Interviewed in the same daily, ProCredit Bank Bulgaria Supervisory Board Chair Petar Slavov says that Bulgaria, somewhat later than the rest of Europe, is already entering a period of zero or negative economic growth. The next one, two or three years will see relatively high inflation, recession, or negative or zero economic growths. Paradoxically, stagflation in this country does not result in job losses, the banker points out. Rising labour costs in this situation push up inflation. Slavov advises business entities to prioritize the human factor.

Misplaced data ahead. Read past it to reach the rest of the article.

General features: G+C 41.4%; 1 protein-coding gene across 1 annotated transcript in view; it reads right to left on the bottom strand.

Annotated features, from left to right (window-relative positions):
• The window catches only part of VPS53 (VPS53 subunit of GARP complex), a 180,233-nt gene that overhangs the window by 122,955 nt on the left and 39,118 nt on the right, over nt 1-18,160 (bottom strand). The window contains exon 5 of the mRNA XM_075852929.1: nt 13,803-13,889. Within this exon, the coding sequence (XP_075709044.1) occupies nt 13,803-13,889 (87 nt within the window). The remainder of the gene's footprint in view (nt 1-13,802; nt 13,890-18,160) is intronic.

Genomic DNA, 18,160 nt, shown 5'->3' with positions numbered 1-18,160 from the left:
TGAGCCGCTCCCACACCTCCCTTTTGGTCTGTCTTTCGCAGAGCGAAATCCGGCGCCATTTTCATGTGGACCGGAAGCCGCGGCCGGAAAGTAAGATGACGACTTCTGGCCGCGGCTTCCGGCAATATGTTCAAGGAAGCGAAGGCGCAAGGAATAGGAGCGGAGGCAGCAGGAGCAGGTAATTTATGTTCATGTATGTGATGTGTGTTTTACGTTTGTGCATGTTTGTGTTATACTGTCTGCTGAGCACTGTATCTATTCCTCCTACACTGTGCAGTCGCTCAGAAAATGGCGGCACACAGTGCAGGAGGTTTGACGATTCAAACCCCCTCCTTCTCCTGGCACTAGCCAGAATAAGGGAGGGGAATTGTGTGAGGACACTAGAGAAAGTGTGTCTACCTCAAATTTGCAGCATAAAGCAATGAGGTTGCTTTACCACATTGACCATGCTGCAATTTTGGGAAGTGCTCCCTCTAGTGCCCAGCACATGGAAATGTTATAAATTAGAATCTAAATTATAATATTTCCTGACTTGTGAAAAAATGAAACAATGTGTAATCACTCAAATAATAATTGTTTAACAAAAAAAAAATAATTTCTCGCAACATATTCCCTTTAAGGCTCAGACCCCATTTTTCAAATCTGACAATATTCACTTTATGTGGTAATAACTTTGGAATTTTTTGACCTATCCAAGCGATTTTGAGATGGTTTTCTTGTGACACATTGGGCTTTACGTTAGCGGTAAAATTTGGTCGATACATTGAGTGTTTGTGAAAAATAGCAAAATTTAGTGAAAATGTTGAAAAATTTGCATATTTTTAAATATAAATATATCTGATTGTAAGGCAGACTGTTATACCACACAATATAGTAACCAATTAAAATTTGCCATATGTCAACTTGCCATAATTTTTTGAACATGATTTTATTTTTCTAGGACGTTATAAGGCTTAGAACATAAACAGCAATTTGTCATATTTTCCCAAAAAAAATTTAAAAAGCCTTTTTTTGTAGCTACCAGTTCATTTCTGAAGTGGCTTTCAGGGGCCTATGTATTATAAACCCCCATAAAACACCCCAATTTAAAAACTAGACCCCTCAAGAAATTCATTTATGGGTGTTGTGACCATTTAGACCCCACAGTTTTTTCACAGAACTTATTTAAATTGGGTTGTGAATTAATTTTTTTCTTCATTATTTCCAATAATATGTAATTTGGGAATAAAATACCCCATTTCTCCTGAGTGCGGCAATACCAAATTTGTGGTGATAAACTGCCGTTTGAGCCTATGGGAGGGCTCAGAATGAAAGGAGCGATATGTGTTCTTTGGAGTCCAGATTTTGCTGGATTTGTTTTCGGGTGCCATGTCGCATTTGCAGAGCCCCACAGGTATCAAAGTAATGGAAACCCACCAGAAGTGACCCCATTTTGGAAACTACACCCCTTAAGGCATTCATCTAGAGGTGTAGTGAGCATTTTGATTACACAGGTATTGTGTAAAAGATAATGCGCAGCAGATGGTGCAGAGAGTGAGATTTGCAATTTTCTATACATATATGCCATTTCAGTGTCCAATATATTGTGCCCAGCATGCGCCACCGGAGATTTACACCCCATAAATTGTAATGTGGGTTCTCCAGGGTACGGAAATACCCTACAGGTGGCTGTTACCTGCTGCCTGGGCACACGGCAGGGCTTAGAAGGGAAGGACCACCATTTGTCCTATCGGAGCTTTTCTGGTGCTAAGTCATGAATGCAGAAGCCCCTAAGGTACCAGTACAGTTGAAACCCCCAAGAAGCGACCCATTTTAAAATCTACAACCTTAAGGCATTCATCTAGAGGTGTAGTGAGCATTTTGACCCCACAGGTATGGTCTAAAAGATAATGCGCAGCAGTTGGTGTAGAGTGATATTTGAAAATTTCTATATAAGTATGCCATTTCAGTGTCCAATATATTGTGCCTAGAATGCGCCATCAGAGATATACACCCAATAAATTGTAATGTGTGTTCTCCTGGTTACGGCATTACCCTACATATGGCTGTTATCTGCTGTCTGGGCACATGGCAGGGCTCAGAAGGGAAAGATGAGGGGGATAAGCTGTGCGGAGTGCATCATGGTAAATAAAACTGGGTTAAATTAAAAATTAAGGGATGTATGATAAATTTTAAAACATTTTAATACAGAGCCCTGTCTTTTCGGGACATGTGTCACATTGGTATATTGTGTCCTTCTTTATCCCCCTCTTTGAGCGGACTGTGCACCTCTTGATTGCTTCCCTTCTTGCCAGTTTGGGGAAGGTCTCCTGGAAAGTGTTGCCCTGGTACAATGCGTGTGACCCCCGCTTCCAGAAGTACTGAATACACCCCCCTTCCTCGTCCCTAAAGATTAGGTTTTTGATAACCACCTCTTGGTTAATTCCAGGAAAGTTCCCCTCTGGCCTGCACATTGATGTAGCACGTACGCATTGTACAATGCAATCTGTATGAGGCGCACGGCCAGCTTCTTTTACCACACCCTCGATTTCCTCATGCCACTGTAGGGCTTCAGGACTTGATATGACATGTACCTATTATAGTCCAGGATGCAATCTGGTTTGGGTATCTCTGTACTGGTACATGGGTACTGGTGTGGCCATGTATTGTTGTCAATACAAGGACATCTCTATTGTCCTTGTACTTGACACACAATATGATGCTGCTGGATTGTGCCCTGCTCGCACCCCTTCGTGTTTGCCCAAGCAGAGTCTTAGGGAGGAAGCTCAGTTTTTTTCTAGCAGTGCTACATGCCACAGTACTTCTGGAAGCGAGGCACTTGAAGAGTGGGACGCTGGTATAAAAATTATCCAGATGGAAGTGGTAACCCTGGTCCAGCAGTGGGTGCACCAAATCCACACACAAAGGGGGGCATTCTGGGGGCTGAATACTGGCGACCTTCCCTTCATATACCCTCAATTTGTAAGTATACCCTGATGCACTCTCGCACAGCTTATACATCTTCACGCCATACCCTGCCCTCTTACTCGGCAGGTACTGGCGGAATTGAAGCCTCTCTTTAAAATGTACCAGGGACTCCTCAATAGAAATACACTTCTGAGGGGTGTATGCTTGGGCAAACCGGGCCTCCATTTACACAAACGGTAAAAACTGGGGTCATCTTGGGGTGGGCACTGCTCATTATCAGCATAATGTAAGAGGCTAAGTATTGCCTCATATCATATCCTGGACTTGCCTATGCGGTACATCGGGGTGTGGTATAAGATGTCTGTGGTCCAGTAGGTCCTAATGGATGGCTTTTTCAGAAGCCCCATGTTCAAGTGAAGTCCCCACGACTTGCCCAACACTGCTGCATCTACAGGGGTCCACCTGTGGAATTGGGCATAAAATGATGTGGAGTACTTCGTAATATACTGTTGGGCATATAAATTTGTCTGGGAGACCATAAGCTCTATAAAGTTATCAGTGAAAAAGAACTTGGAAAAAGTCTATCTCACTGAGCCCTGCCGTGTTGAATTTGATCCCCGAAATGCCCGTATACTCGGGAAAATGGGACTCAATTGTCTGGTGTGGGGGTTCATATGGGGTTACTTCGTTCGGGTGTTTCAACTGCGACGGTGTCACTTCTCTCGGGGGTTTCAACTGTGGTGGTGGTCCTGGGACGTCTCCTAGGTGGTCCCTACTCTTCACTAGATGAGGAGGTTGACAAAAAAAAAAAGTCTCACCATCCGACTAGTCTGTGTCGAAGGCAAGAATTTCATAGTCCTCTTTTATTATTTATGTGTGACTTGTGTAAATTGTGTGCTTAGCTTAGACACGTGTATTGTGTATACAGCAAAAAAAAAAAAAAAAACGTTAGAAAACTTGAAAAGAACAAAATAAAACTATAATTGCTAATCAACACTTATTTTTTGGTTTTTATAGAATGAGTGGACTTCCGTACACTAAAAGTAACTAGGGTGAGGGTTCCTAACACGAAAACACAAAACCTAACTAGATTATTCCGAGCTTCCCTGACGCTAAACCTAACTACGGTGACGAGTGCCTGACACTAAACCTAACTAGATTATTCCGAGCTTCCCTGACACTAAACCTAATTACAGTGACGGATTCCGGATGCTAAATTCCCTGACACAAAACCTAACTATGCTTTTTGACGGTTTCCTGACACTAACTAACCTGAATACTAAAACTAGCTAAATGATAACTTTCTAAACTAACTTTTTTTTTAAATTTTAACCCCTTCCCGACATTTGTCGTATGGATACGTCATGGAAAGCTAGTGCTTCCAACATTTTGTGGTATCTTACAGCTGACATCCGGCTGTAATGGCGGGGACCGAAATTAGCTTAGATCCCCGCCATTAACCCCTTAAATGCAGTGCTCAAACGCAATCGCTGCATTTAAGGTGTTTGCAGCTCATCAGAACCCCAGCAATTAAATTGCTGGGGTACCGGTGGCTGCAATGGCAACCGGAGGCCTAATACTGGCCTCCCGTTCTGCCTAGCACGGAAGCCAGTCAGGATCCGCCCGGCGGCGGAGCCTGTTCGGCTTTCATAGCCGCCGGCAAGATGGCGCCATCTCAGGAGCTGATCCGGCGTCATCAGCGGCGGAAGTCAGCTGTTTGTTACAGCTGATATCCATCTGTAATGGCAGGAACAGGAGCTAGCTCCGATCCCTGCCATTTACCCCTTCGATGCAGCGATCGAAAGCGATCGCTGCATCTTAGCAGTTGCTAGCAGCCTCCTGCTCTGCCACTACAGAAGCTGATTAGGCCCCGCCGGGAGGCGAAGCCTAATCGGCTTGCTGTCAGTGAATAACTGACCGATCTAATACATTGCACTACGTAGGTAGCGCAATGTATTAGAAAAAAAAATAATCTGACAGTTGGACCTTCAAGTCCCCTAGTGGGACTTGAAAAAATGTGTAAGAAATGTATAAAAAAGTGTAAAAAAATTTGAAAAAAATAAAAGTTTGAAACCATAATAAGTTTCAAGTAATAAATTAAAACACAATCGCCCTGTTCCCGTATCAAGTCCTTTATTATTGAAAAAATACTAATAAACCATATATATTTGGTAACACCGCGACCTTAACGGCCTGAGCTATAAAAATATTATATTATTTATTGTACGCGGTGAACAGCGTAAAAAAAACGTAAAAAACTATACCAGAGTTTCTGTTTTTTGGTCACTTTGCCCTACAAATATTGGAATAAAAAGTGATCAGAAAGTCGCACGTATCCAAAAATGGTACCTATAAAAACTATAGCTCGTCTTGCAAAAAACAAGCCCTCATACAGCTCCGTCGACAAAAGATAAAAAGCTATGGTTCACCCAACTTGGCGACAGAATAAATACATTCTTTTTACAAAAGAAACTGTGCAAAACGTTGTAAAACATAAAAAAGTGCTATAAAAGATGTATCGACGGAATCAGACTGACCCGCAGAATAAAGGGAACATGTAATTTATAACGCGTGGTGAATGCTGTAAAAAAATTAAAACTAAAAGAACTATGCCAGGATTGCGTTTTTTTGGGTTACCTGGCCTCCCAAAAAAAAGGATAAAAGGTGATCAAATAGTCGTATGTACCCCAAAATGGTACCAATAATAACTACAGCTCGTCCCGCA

A third banker with an interview in Wednesday’s 24 Chasa, PostBank CEO and Management Board Chair Petya Dimitrova, who is also Chair of the Executive Board of the Association of Banks in Bulgaria, says that the banking sector is among the best prepared ones for joining the eurozone, possibly on January 1, 2025. Banks should continue to improve their cost effectiveness and refocus their business models to sustainability and longer-term value generation, the interviewee says. The slowing global economy will be a challenge to the banking industry in 2024. In Bulgaria, lending rates are rising at a far slower pace and on a much more limited scale than in Western Europe mainly because the Bulgarian banking system is highly liquid and the deposit prices remain low, Dimitrova notes. With mortgage rates of approximately 2.6%, unchanged for the last two years, Bulgaria is among the countries where this type of loans are the cheapest to take out. Mortgage loans have hit another record: BGN 2.5 billion-plus since the beginning of 2023, or 17% up, year on year.